Scottish businesses are to be hit by hundreds of millions extra in rates over the next few years, it has emerged.
Finance Secretary Kate Forbes confirmed the £670 million rise as MSPs voted for income tax rates that will result in higher earners continuing to pay more than elsewhere in the UK.
The Scottish Conservatives claimed the rising business rates bill was the latest indication that the SNP ran an “anti-business” government.
The increase in income to be generated by non-domestic rates was outlined in a document submitted to Holyrood’s Finance Committee by Ms Forbes.
The document confirmed income would rise from £2.75bn this year to £3.42bn by 2023/24, an increase of almost 25%.
The extra cash demanded from businesses would result from business rates revaluations.
Ms Forbes forecast that business rates income would increase from £2.749bn in 2020/21 to £3.012bn in 2021/22.
Thereafter it would increase from £3.345bn n 2022/23 reaching £3.423bn in 2023/24.
Since coming to power in 2007, the SNP has made it perfectly clear it is an anti-business government”
Tory Highlands MSP Donald Cameron
Tory finance spokesman Donald Cameron said: “Clearly the SNP government thinks it can balance its own books on the backs of hardworking businesses.
“Firms big, medium and small are already paying through the nose when it comes to various taxes and rates. This document shows the nationalists want to shake them down for even more cash.
“It’s no wonder the business community feels neglected by the SNP government. Since coming to power in 2007, the SNP has made it perfectly clear it is an anti-business government.”
Mr Cameron added: “This raid will only drive away growth and help Scotland’s closest competitors.”
Over the years north-east businesses have been angered by the high business rates paid in the area. In the past, they have complained rates revaluations have disproportionately affected north-east businesses because they have failed to reflect the oil and gas downturn and its impact.
MSPs back Scottish Government’s income tax plans
The document emerged as MSPs voted narrowly to back the Scottish Government’s income tax plans, which mean those earning £50,000 pay around £1,500 more per year than their counterparts south of the border.
MSPs voted by 58 to 50 with five abstentions for the plans, which have to be supported by a parliamentary majority for Ms Forbes’s budget to be approved.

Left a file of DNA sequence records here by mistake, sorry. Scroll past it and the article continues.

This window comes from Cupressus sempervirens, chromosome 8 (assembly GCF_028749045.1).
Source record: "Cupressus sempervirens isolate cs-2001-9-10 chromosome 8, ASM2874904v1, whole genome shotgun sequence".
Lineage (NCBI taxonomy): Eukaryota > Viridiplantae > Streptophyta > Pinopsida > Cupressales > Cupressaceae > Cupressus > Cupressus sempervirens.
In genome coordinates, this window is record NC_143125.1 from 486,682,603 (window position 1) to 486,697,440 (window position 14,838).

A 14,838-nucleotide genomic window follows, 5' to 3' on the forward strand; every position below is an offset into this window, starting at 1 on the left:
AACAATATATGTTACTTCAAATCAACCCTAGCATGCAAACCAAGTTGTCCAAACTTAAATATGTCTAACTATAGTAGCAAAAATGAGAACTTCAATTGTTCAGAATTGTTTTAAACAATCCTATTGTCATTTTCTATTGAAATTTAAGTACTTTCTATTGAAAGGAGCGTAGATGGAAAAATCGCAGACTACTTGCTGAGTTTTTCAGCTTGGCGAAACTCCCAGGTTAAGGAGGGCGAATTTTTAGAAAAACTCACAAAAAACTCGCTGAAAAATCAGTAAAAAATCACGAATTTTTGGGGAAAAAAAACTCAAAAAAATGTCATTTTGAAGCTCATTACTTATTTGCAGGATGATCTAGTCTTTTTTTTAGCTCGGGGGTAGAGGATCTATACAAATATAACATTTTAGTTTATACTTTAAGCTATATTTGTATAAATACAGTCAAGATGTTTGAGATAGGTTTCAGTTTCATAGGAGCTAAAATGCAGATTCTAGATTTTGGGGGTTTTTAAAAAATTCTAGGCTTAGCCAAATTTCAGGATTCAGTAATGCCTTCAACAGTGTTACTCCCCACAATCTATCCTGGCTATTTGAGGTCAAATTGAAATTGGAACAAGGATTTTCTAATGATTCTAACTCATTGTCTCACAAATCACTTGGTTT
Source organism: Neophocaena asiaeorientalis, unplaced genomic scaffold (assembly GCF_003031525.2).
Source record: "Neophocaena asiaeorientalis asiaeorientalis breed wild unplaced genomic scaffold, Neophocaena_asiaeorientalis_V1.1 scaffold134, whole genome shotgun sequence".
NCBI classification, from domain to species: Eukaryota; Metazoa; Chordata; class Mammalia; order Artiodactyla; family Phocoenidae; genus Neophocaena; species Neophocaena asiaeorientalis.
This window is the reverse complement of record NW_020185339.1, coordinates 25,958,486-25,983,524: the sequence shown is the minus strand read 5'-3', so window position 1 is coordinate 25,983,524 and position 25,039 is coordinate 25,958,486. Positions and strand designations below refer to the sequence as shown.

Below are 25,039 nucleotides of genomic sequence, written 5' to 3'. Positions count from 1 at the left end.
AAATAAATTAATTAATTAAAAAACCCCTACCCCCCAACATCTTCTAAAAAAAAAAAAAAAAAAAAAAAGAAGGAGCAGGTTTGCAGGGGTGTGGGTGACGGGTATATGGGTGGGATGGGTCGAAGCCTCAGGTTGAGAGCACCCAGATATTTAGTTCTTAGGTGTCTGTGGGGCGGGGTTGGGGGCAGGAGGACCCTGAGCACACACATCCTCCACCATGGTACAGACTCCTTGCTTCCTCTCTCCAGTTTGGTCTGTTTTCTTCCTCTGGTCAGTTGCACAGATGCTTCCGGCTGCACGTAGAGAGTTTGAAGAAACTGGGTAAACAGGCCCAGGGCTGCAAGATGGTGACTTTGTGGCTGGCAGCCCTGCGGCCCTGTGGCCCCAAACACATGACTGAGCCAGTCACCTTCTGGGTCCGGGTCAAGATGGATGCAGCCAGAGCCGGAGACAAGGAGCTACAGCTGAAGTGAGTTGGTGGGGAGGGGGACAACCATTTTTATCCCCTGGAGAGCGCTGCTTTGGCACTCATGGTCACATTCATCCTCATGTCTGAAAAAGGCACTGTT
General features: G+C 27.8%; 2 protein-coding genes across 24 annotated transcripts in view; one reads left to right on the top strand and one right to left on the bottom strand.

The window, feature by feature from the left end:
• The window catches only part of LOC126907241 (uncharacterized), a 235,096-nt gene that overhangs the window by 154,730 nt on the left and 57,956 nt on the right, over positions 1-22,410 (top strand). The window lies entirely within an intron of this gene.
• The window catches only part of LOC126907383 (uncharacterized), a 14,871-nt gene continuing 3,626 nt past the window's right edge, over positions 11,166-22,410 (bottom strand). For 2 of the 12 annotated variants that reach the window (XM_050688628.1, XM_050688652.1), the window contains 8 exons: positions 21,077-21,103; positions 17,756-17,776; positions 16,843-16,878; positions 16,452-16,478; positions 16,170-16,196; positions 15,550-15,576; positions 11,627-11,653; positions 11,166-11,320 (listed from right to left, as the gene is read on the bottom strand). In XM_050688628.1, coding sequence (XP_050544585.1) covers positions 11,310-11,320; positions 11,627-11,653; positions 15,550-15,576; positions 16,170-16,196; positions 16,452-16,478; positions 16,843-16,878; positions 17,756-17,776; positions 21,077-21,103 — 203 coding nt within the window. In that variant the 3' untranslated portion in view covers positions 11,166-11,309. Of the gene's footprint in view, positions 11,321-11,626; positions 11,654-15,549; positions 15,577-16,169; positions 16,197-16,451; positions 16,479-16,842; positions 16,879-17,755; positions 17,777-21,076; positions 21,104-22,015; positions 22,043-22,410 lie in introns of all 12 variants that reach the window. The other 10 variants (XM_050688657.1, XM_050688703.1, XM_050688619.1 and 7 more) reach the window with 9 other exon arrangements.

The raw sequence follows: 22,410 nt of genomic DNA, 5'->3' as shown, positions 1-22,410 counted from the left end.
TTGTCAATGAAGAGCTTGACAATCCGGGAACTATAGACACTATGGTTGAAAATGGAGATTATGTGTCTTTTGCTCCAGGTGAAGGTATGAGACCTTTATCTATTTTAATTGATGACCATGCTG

This year Ms Forbes proposed freezing the two highest tax brackets for 2020-21, while the threshold for the basic and intermediate rate of tax will rise by 0.2% and 0.9% respectively.
According to the Scottish Parliament Information Centre (Spice), the increases in some thresholds will have the effect of bringing the amount paid in the bottom three brackets up by inflation.
Analysis by the Scottish Fiscal Commission found the rates will bring in a total of £12 billion in revenue to the public purse next year.
Mr Cameron said: “While many hard-working people across Scotland will no doubt be relieved that the tax-hiking, levy-raising tendencies of this Government have been silenced for this year at least, the freezing of the higher and top rate thresholds will mean that … more people will be sucked into paying more tax.”
Public Finance Minister Ben Macpherson said: “Our fairer and more progressive tax policy means that 56% of Scottish taxpayers will pay less tax than they would if they lived elsewhere in the UK in 2020-21.
“We are proposing to raise the starter and intermediate rate bands by inflation and freeze the higher and top rate thresholds.”
On the business rates document, a Scottish Government spokeswoman said: “This analysis is wholly misleading and fails to understand the operation of the Non-Domestic Rates system.
“The forecast growth in income reflects the impact of the decision to devolve empty property relief to councils, measures in the Non-Domestic Rates (Scotland) Bill to tackle tax avoidance, growth in the tax base and the cyclical impact of the appeals cycle. It will have no real impact on the vast majority of businesses, who will see their rates bill increase by no more than the normal annual inflationary increase.”
The spokeswoman added: “Scotland has the most competitive non-domestic rates regime in the UK, ensuring that over 95 per cent of properties pay a lower poundage than they would in other parts of the UK.”